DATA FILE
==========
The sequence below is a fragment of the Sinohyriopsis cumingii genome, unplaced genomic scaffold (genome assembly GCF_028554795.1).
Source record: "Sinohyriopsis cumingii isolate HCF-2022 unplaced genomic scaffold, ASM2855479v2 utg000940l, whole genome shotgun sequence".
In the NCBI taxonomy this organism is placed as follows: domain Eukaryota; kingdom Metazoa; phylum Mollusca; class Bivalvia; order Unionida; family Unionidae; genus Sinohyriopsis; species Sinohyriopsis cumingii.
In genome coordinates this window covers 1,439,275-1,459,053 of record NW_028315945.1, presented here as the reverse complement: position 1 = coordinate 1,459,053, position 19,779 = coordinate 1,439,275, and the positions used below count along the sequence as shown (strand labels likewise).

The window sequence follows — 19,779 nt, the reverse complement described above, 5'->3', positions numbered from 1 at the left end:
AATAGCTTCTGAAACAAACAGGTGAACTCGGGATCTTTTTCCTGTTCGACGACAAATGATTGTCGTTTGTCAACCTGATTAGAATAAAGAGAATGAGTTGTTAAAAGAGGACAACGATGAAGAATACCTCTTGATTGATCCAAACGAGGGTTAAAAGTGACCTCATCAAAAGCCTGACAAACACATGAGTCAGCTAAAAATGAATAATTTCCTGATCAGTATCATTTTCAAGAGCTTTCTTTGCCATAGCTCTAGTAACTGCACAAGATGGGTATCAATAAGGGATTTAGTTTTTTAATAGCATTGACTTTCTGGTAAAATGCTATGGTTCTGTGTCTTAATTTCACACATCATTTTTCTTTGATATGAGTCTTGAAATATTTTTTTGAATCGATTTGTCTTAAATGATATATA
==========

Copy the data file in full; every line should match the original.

The sequence below is a fragment of the Sinohyriopsis cumingii genome, unplaced genomic scaffold (genome assembly GCF_028554795.1).
Source record: "Sinohyriopsis cumingii isolate HCF-2022 unplaced genomic scaffold, ASM2855479v2 utg000940l, whole genome shotgun sequence".
In the NCBI taxonomy this organism is placed as follows: domain Eukaryota; kingdom Metazoa; phylum Mollusca; class Bivalvia; order Unionida; family Unionidae; genus Sinohyriopsis; species Sinohyriopsis cumingii.
In genome coordinates this window covers 1,439,275-1,459,053 of record NW_028315945.1, presented here as the reverse complement: position 1 = coordinate 1,459,053, position 19,779 = coordinate 1,439,275, and the positions used below count along the sequence as shown (strand labels likewise).

The window sequence follows — 19,779 nt, the reverse complement described above, 5'->3', positions numbered from 1 at the left end:
AATAGCTTCTGAAACAAACAGGTGAACTCGGGATCTTTTTCCTGTTCGACGACAAATGATTGTCGTTTGTCAACCTGATTAGAATAAAGAGAATGAGTTGTTAAAAGAGGACAACGATGAAGAATACCTCTTGATTGATCCAAACGAGGGTTAAAAGTGACCTCATCAAAAGCCTGACAAACACATGAGTCAGCTAAAAATGAATAATTTCCTGATCAGTATCATTTTCAAGAGCTTTCTTTGCCATAGCTCTAGTAACTGCACAAGATGGGTATCAATAAGGGATTTAGTTTTTTAATAGCATTGACTTTCTGGTAAAATGCTATGGTTCTGTGTCTTAATTTCACACATCATTTTTCTTTGATATGAGTCTTGAAATATTTTTTTGAATCGATTTGTCTTAAATGATATATA